57. Project to improve the nutrition and to fight malaria in schools through the extension of Artemisia annua & highly nutritious plants in Cameroon.
While the whole country suffers from malaria and under-nutrition, the project will focus on the East, West and South parts of the country, where malaria is intense and where several association are already knowledgeable about the cultivation and use of Artemisia annua. This first project is intended to facilitate its subsequent dissemination to the whole country.
Beneficiaries : 48 schools totalling 14 400 students
Duration : 6 years
Promoter : IDAY-Cameroon
Total budget : 143 968 €
Outside Financing sought : 77 303 €
It is split into 3 phases. The first on (1 year) consists in selecting in each zone organisations member of IDAY interested in the project and having the agricultural competencies to start plantations of highly nutritious and medicinal plants in nearby schools. The 12 first schools will be chosen according to their teachers’ agricultural competencies, availability of water and cultivable land, motivation of their youth. Those schools that have succeeded the plantations, will become pilot centres for the production of seed and training. In the second phase, (4 years) activities will be extended by each initial school to 2 or 3 new ones by supplying seed and training. Medical tests conducted on 10% of the pupils will verify their health levels. At the end of that phase between 36 and 48 schools should be integrated in the project. The third phase (1 year) consists in completing the number of participating schools and conducting advocacy campaigns with the government to scale up the project to the whole country without additional foreign help.
Improve schooling access and learning conditions through the creation of school gardens with highly nutritious and medicinal plants.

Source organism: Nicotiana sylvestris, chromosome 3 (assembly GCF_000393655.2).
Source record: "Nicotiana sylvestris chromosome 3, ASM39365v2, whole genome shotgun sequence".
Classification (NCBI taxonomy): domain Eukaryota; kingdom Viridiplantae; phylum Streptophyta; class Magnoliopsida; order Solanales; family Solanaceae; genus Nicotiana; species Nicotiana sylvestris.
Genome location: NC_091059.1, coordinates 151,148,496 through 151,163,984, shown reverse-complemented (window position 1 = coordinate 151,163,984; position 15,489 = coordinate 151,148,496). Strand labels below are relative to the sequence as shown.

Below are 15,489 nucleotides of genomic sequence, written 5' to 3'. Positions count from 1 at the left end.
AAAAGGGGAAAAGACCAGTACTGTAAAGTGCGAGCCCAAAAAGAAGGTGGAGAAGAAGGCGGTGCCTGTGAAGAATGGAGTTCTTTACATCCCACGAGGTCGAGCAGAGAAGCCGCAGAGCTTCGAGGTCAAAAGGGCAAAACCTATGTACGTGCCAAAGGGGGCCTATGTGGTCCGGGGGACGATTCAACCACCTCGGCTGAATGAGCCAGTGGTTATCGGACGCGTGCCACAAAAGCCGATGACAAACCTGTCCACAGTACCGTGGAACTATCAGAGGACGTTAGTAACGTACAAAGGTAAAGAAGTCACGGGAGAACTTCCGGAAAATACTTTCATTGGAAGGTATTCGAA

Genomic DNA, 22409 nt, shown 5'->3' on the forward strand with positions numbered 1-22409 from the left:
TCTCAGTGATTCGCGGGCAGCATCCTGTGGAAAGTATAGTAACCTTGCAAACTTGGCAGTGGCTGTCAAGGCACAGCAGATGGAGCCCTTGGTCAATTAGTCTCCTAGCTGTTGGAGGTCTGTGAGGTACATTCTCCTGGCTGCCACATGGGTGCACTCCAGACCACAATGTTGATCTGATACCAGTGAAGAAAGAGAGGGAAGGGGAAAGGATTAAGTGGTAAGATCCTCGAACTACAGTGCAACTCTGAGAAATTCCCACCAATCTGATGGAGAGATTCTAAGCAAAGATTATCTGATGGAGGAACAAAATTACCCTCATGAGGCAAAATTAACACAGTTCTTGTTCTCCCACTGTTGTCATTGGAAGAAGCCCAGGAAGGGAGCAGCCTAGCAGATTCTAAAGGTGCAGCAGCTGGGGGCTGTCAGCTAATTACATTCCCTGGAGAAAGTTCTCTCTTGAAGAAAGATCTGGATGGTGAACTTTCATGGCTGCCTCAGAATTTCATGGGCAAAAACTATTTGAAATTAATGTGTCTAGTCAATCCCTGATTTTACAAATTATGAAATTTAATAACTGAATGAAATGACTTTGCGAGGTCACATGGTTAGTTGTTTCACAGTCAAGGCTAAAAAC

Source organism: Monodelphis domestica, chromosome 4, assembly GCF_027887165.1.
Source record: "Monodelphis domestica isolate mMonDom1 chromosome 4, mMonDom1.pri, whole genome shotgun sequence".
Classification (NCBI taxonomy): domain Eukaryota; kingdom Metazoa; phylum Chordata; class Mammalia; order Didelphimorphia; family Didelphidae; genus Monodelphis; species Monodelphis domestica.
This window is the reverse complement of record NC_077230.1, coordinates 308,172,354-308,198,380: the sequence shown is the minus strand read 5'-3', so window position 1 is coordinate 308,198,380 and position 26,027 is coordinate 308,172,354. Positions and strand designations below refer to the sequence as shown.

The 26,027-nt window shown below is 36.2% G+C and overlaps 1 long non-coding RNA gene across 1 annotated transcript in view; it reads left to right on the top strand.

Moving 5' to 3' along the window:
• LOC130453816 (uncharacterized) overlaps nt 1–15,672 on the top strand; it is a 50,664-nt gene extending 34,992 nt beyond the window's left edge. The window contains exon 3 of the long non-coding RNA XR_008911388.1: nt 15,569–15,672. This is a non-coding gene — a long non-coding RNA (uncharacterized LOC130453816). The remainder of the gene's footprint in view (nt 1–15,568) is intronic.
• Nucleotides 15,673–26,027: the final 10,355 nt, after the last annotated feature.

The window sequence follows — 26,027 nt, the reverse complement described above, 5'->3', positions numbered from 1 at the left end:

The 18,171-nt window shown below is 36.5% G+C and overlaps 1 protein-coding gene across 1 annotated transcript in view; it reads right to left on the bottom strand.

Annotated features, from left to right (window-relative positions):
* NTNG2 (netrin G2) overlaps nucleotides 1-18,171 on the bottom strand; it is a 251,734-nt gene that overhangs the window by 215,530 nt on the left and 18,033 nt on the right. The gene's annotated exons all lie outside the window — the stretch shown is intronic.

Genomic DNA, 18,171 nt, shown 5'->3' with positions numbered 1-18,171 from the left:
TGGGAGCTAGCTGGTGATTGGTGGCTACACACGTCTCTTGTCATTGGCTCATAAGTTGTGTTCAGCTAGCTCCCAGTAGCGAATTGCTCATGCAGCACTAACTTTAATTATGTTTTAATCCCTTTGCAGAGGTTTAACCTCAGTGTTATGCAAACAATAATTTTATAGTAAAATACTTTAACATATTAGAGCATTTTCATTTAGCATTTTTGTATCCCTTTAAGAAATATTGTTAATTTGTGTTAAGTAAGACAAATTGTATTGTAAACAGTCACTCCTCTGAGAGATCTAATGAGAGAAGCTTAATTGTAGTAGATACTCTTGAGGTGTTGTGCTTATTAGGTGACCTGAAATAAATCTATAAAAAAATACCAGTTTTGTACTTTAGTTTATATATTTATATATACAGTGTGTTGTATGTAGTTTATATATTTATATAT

> demonstrate to the government through an experiment with an adequate number of schools, the validity of the creation of school gardens with the following goals;
> stop school absenteeism due to malaria and cut health costs through the use of Artemisia annua;
> improve the nutritious levels of the students through the regular consumption of highly nutritious fruits and plants they produce themselves;
> reduce malaria impact on children and teachers hereby improving education quality;
> extend as much as possible the growing of Artemisia annua among members of IDAY-Cameroon
> extend and teach the interest in school gardens and stimulate the exchange among national representatives of IDAY (in particular in Benin, Togo and Burkina-Faso) promoters of similar projects;
> train youth about the fight against malaria, in favour the agro-ecology, and the principles of composting and recycling;
> following the example of a similar project in Uganda, teachers can teach notions of mathematics, and biology with the use of works in the school garden hereby raising the “acceptability” of nearby schools;
> demonstrate to the population their capacity to fight by themselves diseases like malaria and under-nutrition as well as putting an end to the current dependency on foreign aid;
> make the government aware that it can fight malaria and under-nutrition at low cost in Cameroon; – teach youth the principles of cooperation, solidarity and voluntary work.
> Significant (30 to 80%) reduction of medical costs for the children and their families with the potential use of the savings to school derelict children;
> Improvement of education quality for children protected from malaria and some other infectious tropical diseases
> Significant reduction of school absenteeism resulting from malaria and under-nutrition;
> A large number of people know how to cultivate Artemisia annua and highly nutritious fruits and vegetables;
> More students – girls and boys- register in school;
> Higher levels of learning achievements;
> Schools are more highly appreciated by the local communities because they give teachers and students practical useful information;
> Minimising environmental degradation as a result of training in recycling and agro-ecology;
> More exchanges within the IDAY-Cameroon network and meetings with management of IDAY-International, including from Burkina Faso, Benin and Togo who have launched similar projects.